©WWF, Japan

As explained in a previous article, the Japanese Government has been examining its mid-term goal of greenhouse gas (GHG) reductions (2020) and is going to announce it in June. On 12 February, the committee on the mid-term goal, which has been established under the conference on global warming of the Government and has examined the mid-term goal of GHG reductions, proposed six plans concerning the GHG reductions. According to the six plans, proposed reduction rates range from a 6% increase to a 25% decrease.

Then, on 27 March, the committee disclosed results of economic impact assessment of those plans, which were carried out by several research institutes. The ranges of GHG reduction rates in this analysis became slightly modified to those of a 4% increase to a 25% decrease because the previous trial calculations of the reduction rates in GHG emissions looked at CO2 only, excluding other greenhouse gases that were included in the current trial calculations.

Economic impact assessment was carried out based on an assumption that Japanese GDP would increase annually by 1.3% and analysed economic impact of five plans compared to the other plan of increasing GHG emissions by 4%. According to the results of economic impact assessment, for example, in a case that Japan would reduce GHG emissions by 25%, the cumulative GDP losses by 2020 would be 3.2% to 6.0%; the maximum increase in the annual average unemployment rates would be raised by 1.9%; disposable income per household in 2020 would be pushed down by 220,000 yen to 770,000 yen.

Because the results of economic impact assessment of GHG reduction plans strongly emphasized negative economic effects, if people read them, they might feel threatened not to agree to the great reductions of GHG emissions. Although environmentalists and those who believe in ecological modernization (EM), may argue that strict environmental regulation would have positive economic effects, the committee might underestimate or even neglect positive effects of reducing GHG emissions greatly. Surely, environmentalists and EM believers would not agree to the results of economic impact assessment.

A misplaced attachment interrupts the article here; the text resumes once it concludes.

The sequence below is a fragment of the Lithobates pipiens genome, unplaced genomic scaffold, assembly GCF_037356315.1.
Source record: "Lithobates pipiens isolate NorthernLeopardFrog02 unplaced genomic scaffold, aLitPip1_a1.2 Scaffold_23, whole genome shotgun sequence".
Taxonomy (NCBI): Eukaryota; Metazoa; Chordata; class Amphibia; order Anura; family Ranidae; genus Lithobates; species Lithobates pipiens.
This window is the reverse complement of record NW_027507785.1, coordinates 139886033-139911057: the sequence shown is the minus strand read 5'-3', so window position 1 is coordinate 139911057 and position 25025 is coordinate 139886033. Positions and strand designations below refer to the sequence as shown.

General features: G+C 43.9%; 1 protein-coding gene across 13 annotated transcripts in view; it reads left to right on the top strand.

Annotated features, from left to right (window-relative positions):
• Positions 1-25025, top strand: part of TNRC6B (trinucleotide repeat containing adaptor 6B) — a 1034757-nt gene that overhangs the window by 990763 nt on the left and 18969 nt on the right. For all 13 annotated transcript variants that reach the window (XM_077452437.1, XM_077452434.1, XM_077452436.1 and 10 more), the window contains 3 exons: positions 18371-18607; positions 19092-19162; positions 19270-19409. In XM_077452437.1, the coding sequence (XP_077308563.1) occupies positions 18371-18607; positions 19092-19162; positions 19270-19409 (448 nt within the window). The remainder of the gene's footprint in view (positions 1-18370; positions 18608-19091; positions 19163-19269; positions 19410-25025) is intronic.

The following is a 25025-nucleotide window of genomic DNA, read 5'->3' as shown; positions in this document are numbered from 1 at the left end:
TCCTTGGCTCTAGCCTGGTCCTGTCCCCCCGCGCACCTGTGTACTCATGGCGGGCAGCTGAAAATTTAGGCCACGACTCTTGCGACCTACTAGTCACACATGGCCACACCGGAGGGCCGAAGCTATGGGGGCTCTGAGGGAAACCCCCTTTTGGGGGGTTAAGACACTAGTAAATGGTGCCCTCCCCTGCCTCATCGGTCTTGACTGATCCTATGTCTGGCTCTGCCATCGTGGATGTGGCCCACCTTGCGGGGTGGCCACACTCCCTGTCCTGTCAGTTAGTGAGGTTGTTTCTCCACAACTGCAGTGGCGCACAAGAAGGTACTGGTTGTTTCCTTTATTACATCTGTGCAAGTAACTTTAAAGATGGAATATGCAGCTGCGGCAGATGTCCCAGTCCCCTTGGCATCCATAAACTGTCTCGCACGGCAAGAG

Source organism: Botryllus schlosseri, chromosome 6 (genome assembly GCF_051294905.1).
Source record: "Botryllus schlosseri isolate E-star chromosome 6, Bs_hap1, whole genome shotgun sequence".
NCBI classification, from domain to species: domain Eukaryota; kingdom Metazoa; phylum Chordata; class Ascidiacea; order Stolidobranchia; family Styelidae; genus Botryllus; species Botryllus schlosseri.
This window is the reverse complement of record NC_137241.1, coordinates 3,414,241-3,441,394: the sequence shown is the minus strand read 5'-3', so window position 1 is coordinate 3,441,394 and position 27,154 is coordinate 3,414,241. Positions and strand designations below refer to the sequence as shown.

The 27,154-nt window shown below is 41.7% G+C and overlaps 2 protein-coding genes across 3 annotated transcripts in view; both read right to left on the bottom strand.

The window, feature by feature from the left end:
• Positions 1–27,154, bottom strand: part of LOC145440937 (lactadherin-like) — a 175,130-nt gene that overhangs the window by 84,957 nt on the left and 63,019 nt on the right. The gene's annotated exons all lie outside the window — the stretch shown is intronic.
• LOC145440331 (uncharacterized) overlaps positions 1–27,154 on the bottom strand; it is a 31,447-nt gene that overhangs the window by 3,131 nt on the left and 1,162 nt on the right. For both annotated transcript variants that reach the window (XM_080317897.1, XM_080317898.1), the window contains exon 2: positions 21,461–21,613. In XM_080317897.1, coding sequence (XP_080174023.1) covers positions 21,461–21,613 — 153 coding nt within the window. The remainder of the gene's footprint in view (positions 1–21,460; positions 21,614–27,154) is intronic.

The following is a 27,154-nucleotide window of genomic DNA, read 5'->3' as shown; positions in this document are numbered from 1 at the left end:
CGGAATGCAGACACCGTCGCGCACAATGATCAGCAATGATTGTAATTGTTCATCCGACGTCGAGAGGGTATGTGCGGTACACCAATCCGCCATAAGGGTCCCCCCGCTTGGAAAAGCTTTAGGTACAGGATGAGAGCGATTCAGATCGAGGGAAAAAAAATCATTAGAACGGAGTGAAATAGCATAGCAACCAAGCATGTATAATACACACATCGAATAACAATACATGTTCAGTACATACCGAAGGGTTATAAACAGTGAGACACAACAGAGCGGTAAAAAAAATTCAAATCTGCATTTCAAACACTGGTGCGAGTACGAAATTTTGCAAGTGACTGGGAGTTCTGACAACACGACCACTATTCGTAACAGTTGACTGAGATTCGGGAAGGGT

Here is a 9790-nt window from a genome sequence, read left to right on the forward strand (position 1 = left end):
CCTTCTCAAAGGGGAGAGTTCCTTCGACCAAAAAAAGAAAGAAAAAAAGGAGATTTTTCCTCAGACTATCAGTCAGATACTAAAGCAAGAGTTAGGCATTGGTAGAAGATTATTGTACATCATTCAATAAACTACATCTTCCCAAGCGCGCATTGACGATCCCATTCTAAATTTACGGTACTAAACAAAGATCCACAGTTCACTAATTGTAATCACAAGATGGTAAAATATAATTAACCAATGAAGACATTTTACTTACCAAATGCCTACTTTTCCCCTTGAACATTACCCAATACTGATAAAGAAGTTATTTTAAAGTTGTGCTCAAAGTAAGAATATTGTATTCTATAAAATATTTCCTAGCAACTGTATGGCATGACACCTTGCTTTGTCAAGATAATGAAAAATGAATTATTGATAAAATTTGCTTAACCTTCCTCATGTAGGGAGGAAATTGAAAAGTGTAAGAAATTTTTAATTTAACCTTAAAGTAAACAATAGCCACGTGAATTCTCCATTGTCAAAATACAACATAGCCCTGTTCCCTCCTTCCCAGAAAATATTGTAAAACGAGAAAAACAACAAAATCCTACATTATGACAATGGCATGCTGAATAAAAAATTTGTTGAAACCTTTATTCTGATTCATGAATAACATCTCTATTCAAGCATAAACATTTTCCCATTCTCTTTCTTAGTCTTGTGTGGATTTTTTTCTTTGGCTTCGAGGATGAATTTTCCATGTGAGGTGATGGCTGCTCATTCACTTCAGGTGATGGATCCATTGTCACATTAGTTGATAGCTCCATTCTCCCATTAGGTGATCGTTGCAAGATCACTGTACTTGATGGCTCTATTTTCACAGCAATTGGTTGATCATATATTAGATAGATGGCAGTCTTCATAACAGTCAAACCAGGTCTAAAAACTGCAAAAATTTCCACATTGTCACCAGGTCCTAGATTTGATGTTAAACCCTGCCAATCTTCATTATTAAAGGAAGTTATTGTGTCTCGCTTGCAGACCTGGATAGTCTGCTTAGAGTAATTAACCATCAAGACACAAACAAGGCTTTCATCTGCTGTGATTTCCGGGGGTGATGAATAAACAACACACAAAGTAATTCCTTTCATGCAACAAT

The battle between the industry side and the side of the Ministry of the Environment (MoE) over the mid-term goal of GHG reductions has been recently critically severe. In order to make people to stand by their own side, both of them have shown their results of economic impact assessment and cost estimation of GHG reductions. For instance, the Institute of Energy Economics, Japan, under the jurisdiction of the Ministry of Economy, Trade and Industry (METI), estimated that reducing GHG emissions by 7% by voluntarily introducing most up-to-date energy saving technologies would cost totally approximately 52 trillion yen by 2020. On the contrary, the National Institute for Environmental Studies, under the jurisdiction of MoE, analysed that reducing GHG emissions by 25% would cost annually approximately only 7 trillion yen. According to Sankei Shinbun, this difference was generated by different preconditions between them over costs of introducing energy-saving technologies and diffusion rates of them. Further, several economic associations, including the Economic Association of Japan (Nippon Keidanren), jointly carried out opinion advertising in major newspapers on 17 March. They emphasized that only the small amount of GHG reductions would cost 52 trillion yen for the society as a whole and approximately 1.05 million yen for each household. Regarding this argument, Tetsuo Saito, the Minister for the Environment, criticized that such an argument would be misleading people because it was the opinion of the industry side. World Wide Fund for Nature (WWF), Japan, also complained that if energy saving technologies were domestically used, it would expand domestic demand.

Although environmentalists and MoE have often criticized negative campaigns of the industry side including METI, it might be unfair if they were not entitled to do so. Because there are millions of uncertainties in economic assessment and cost estimation of GHG reductions, there might be no ‘right’ arguments and a wide range of conflicting opinions/data/analyses should be discussed in public whether they support for GHG reductions or not. Thus, the number of different opinions/data/analyses might be less important.

The more important thing is rather ‘who choose?’. It might be a waste of time and money if the Government did not ask what people want though a number of both public and private organizations/groups/individuals showed their own opinions/data/analyses to people. Choosing a plan for the mid-term goal of GHG reductions is a very important choice for the Japanese future. People should be involved in this important choice process. Because of millions of uncertainties over economic/social/environmental impact of GHG reductions, it might be highly difficult for the Government and Prime Minister to take a responsibility for consequences of the choice. Different opinions/data/analyses should be showed to people by different sides, especially the industry side and the MoE side. Then, examining them, people should choose a plan for the mid-term goal of GHG reductions even though they would choose the worst plan for the environment.

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